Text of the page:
5 Great Reasons to Have a Meeting When Working Remotely
The word “meeting” tends to elicit groans from expected participants. But while it can be in everyone’s best interest to limit their number or take advantage of other methods of communication, situations still exist in which gathering remote staff for a video chat or group conference call pays dividends.
Here’s a look at five reasons to have a meeting when working remotely:
Group meetings allow people to bounce ideas off of one another and feed on each other’s energy. Thus, when you need to strategize or problem solve, meetings can be highly productive.
“In my experience, brainstorming sessions are a good reason to come together via phone or video,” says marketing strategist Jaclyn Schiff. “There’s that old saying that two heads are better than one—and this is especially true when you’re working remotely. While the freedom of working away from an office is great, one of the well-known downsides is the creative inspiration and interaction that results from working with talented colleagues. So when a meeting is intended for this purpose, it can be especially attractive to remote workers. Also, because people can be in vastly different environments, I’ve found it tends to elicit even more creativity because they’re not exposed to the same ideas all day in the same office.”
2. Issuing Wide-Ranging Information
Emails are a great way of conveying things all members of the team need to know. However, if the nature of the message is emotional or if you want to be sure everybody hears news at the same time, a meeting is a more personal, timely alternative.
Likewise, if a new company policy or similar issue seems destined to require clarification, a group Q&A saves managers from repeating themselves over and over.
Need some major input on a topic? Give everyone a pre-meeting heads-up on what you want to cover, and tell them to come prepared for focused conversation.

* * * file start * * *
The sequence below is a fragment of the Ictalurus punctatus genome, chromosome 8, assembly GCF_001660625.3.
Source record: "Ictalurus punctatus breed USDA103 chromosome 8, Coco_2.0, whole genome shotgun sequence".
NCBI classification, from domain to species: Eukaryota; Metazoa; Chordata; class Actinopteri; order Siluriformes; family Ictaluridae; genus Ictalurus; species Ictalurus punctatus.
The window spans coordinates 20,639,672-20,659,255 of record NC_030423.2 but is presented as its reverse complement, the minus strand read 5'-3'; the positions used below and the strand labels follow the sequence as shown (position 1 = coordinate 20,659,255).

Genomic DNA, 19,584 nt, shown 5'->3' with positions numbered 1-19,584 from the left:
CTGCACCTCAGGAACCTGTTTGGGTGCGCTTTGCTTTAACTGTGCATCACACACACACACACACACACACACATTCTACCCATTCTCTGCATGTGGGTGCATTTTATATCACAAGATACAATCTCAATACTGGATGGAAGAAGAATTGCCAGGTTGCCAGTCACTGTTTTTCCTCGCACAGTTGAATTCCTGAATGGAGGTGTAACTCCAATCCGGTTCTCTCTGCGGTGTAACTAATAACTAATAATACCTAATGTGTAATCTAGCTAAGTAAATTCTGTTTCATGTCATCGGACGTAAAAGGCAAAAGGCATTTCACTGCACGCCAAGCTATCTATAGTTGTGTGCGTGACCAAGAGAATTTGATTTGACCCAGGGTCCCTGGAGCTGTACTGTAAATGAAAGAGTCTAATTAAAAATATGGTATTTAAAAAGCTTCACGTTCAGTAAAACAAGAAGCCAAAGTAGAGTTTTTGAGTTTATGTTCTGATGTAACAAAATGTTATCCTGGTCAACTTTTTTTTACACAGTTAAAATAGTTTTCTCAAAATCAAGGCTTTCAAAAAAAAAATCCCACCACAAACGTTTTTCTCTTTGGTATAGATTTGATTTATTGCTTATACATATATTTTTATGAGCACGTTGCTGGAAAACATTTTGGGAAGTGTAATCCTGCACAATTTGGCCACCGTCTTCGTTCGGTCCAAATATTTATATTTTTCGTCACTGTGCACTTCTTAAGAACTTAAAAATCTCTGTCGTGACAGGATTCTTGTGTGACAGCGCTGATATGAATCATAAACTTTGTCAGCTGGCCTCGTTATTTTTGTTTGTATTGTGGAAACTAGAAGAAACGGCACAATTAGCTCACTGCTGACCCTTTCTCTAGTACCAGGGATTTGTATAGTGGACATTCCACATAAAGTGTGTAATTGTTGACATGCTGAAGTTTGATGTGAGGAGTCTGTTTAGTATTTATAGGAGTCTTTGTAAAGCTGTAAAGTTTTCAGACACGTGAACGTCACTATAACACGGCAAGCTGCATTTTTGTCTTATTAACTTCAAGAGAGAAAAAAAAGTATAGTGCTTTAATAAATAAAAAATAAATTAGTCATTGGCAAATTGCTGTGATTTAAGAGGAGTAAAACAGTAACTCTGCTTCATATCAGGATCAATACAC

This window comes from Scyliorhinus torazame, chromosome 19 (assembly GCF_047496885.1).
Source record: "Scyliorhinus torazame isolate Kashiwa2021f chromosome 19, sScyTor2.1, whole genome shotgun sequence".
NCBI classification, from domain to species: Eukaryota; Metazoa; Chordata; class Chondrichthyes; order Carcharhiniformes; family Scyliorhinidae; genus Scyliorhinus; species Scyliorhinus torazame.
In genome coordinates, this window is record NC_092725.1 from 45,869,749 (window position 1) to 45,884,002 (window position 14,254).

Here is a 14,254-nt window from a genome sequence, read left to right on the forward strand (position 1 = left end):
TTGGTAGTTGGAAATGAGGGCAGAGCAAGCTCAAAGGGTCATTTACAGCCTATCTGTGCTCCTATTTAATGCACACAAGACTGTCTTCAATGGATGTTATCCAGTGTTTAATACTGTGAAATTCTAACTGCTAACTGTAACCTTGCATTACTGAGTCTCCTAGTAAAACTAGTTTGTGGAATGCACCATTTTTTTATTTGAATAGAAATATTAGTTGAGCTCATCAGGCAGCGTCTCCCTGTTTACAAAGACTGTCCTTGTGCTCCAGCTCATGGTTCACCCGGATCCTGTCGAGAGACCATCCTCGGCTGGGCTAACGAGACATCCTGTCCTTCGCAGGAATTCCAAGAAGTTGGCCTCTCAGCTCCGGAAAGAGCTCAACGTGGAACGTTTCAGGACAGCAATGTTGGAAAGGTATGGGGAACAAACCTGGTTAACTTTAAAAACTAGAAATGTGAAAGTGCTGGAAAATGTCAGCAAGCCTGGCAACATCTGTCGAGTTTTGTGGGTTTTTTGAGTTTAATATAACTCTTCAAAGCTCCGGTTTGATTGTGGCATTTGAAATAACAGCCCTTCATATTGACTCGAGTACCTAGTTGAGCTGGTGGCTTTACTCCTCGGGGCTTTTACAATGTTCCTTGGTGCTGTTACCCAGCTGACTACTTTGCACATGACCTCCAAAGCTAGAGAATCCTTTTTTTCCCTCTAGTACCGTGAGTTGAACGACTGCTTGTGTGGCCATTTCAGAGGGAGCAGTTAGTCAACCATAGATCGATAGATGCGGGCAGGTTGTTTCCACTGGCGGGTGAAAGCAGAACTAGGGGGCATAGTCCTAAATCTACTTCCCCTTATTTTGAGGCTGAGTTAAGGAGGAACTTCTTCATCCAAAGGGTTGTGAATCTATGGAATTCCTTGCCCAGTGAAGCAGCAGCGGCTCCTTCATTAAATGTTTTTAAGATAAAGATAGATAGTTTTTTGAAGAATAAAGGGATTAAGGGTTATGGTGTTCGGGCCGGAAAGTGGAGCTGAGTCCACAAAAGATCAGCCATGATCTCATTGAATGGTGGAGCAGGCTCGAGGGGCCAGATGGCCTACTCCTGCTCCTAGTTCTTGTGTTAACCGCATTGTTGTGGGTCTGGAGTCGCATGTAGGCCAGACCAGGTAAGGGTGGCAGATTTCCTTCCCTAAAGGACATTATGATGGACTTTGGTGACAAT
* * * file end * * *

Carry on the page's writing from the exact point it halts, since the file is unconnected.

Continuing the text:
“It’s true that although people try every day, email is NOT the place for a group discussion,” says Maura Thomas, author of Work Without Walls: An Executive’s Guide to Attention Management, Productivity, and the Future of Work. “This just leads to bunches of emails for everyone involved to wade through, much of which is a waste of time.”
4. Building Company Culture
Slack channels offer numerous opportunities for remote workers to get to know each other and communicate regularly. However, periodic meetings using a method that mimics face-to-face as closely as possible helps to develop a sense of belonging that promotes dedication and job satisfaction. Consider a video chat when a new person joins the staff so that everyone can connect names to faces. Or maybe schedule a monthly virtual get-together just to enjoy each other’s company over lunch.
And whenever sensing tension among the team, a meeting can clear the air. Observing body language and tone aids a leader in “reading” people better than relying solely on words on a page.
Finally, who says that meetings can’t be a source of happiness? Whether you want to recognize achievements, mark a milestone, convey good news, or ring in the holidays, bringing the remote troops together to share joy bridges the miles.
Photo Credit: bigstockphoto.com
By Beth Braccio Hering | July 9, 2018 | Categories: Remote Management